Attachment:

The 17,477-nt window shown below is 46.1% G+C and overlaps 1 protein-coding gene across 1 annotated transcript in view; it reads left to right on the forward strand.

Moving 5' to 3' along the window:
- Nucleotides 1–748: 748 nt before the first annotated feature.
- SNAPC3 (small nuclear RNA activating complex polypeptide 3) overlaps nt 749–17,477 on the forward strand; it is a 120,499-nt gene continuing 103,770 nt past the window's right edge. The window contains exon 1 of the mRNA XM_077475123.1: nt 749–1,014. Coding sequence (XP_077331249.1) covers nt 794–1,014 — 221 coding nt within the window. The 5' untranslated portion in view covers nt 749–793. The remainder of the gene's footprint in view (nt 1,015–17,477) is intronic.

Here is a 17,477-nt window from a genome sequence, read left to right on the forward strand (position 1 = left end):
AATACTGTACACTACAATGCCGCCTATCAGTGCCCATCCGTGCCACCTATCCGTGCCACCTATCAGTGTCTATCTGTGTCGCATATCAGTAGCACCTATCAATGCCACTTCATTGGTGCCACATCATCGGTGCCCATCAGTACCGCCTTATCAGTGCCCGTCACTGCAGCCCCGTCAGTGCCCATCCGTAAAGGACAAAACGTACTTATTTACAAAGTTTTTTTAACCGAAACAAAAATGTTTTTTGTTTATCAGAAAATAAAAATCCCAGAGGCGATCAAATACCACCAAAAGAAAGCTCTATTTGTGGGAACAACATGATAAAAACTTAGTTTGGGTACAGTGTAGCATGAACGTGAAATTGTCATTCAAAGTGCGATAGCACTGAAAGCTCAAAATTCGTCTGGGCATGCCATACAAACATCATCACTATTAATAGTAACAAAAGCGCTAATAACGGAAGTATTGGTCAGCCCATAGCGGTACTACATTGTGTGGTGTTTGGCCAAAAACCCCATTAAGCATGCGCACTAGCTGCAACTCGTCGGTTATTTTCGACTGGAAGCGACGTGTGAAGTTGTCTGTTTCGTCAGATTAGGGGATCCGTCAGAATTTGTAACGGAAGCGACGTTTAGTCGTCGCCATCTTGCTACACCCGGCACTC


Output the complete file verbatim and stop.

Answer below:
The 17,477-nt window shown below is 46.1% G+C and overlaps 1 protein-coding gene across 1 annotated transcript in view; it reads left to right on the forward strand.

Moving 5' to 3' along the window:
- Nucleotides 1–748: 748 nt before the first annotated feature.
- SNAPC3 (small nuclear RNA activating complex polypeptide 3) overlaps nt 749–17,477 on the forward strand; it is a 120,499-nt gene continuing 103,770 nt past the window's right edge. The window contains exon 1 of the mRNA XM_077475123.1: nt 749–1,014. Coding sequence (XP_077331249.1) covers nt 794–1,014 — 221 coding nt within the window. The 5' untranslated portion in view covers nt 749–793. The remainder of the gene's footprint in view (nt 1,015–17,477) is intronic.

Here is a 17,477-nt window from a genome sequence, read left to right on the forward strand (position 1 = left end):
AATACTGTACACTACAATGCCGCCTATCAGTGCCCATCCGTGCCACCTATCCGTGCCACCTATCAGTGTCTATCTGTGTCGCATATCAGTAGCACCTATCAATGCCACTTCATTGGTGCCACATCATCGGTGCCCATCAGTACCGCCTTATCAGTGCCCGTCACTGCAGCCCCGTCAGTGCCCATCCGTAAAGGACAAAACGTACTTATTTACAAAGTTTTTTTAACCGAAACAAAAATGTTTTTTGTTTATCAGAAAATAAAAATCCCAGAGGCGATCAAATACCACCAAAAGAAAGCTCTATTTGTGGGAACAACATGATAAAAACTTAGTTTGGGTACAGTGTAGCATGAACGTGAAATTGTCATTCAAAGTGCGATAGCACTGAAAGCTCAAAATTCGTCTGGGCATGCCATACAAACATCATCACTATTAATAGTAACAAAAGCGCTAATAACGGAAGTATTGGTCAGCCCATAGCGGTACTACATTGTGTGGTGTTTGGCCAAAAACCCCATTAAGCATGCGCACTAGCTGCAACTCGTCGGTTATTTTCGACTGGAAGCGACGTGTGAAGTTGTCTGTTTCGTCAGATTAGGGGATCCGTCAGAATTTGTAACGGAAGCGACGTTTAGTCGTCGCCATCTTGCTACACCCGGCACTC